The December 14th launch was a cold morning. However, the sun did come out for a bit and there was no wind during the times of the launch schedule. We had a few contest flights and some nice D impulse launched rockets.
There was a great symposium presented recently at the Johnson Space Center by former astronuats from all over the world. Some may find the presentations of great value:
The weather at the field was very nice and pleasant today. Even though along the the Columbia Gorge waterfront it was really blowing, We had very little wind during the morning launch hours of 9 am to noon.
We had sport flyers and a contest. Myself and Don Buchanan competed and did pretty good since we have not had a contest for a while. I was able to succeed in the B Eggloft duration with two succussful flights and have the egg return from its flight without any damage. I will used that egg in my morning omlette the following day 🙂
Glenn Wilson passed his level 2 written test with a score of 100 % and that is awesome. I look forward to seeing him and Don out at the up comming NXRS launch in Brothers which is next weekend.
Thank everyone who made it out and I hope to see you all at a future launch event.
For those interested in Apollo 11 web items, Ben Feist made a great Apollo 11 live as it happens experience of Apollo 11: https://apolloinrealtime.org/11/
We had the rare luck of trying out a new Field this past weekend. It was a trial run and it turned out to be AWESOME! We had a NOTAMS in place for a 3500 AGL waiver for the site. This was not publicized really very widely since this was a new location.
We hope to have another launch at this site in June. Once it has been approved by the FAA more will be published.
We had a good turn out of about twelve people including the land owners.
Here are some great photos provided by Vernon:
Vernon Buchanan certified level 1 at the site with a great rocket 🙂
Here is a great video explaining how we in 1969 were able to see the TV transmission of the Apollo 11 mission:
WASHINGTON — Exos Aerospace flew its SARGE reusable sounding rocket for the second time March 2, but winds kept the rocket from achieving its planned altitude.
The Texas-based company launched the Suborbital Autonomous Rocket with Guidance, or SARGE, rocket from Spaceport America in New Mexico at about 12:45 p.m. Eastern time March 2. The launch had been scheduled for early January but postponed twice because of issues linked to the partial government shutdown.
The launch, called “Mission 1” by Exos, reflew the same rocket it launched from the spaceport on a “Pathfinder” mission in August 2018. The rocket carried several small research payloads and was intended to reach a peak altitude of 80 kilometers. The rocket, though, reached only a peak altitude of about 20 kilometers before gliding back to a landing about 1.2 kilometers from the launch pad.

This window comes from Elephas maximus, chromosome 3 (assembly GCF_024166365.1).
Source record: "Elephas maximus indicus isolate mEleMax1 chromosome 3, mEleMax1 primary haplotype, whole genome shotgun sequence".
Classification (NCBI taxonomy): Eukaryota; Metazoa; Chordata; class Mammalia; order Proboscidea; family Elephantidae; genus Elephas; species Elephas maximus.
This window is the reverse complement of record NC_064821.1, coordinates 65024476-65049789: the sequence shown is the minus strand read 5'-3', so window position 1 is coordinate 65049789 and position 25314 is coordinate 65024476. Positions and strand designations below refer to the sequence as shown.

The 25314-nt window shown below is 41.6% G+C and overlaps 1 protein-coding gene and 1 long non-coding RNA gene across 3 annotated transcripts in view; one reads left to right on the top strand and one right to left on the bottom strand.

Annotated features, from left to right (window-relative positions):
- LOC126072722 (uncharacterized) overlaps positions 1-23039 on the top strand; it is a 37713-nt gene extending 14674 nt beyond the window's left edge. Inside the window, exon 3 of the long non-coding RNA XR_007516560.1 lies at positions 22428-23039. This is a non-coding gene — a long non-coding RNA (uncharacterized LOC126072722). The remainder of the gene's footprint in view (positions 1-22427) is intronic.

John Quinn, chief operating officer of Exos, said in a later email that engine shut down when it hit a limit for instantaneous impact point (IIP) on its trajectory. The vehicle is designed to shut down its engine during ascent if it runs the risk of impacting outside a “safety circle” seven kilometers in radius around the launch site. That’s intended to protect the major buildings at Spaceport America, including the hangar for anchor tenant Virgin Galactic, that are 7.1 kilometers away, and lowers the company’s insurance costs.
The rocket’s control system wasn’t good enough to overcome high winds on ascent that threatened to push the instantaneous impact point outside the safety circle. “As the winds buffeted the rocket the gimbal correction was insufficient to keep it close enough to center of the circle to keep the IIP within the 7 km circle,” he wrote.
Despite missing its planned altitude, Quinn said the flight was otherwise successful. “This was a great test. Any flight where Exos and its payload customers can walk away with another set of data and an intact vehicle/payload makes for a good day.”
Exos says it will move into regular commercial operations of the SARGE vehicle, but didn’t state when their next launch would take place. The company also plans to use SARGE as the basis for an orbital launch vehicle called Jaguar able to place payloads weighing up to 100 kilograms into low Earth orbit.
Come to Oregon State University's Bend Oregon campus to design, build and launch rockets under beautiful clear skies.
This experimental learning program is perfect for high school juniors and seniors who are fascinated by science and want to explore what it's like to be a rocket scientist or engineer.
Participants will work in teams to build and launch high-power rockets, will analyze the resulting data, hear from experts and learn from the best. math, physics, rocket engineering, geodesy, GIS and data analytics come together in one comprehensive project.
Skills gained at this immersive program will benefit participants as they head to college or technology jobs.
This is a selective program that requires a teacher recommendation. Rolling admissions through April 15th 2019.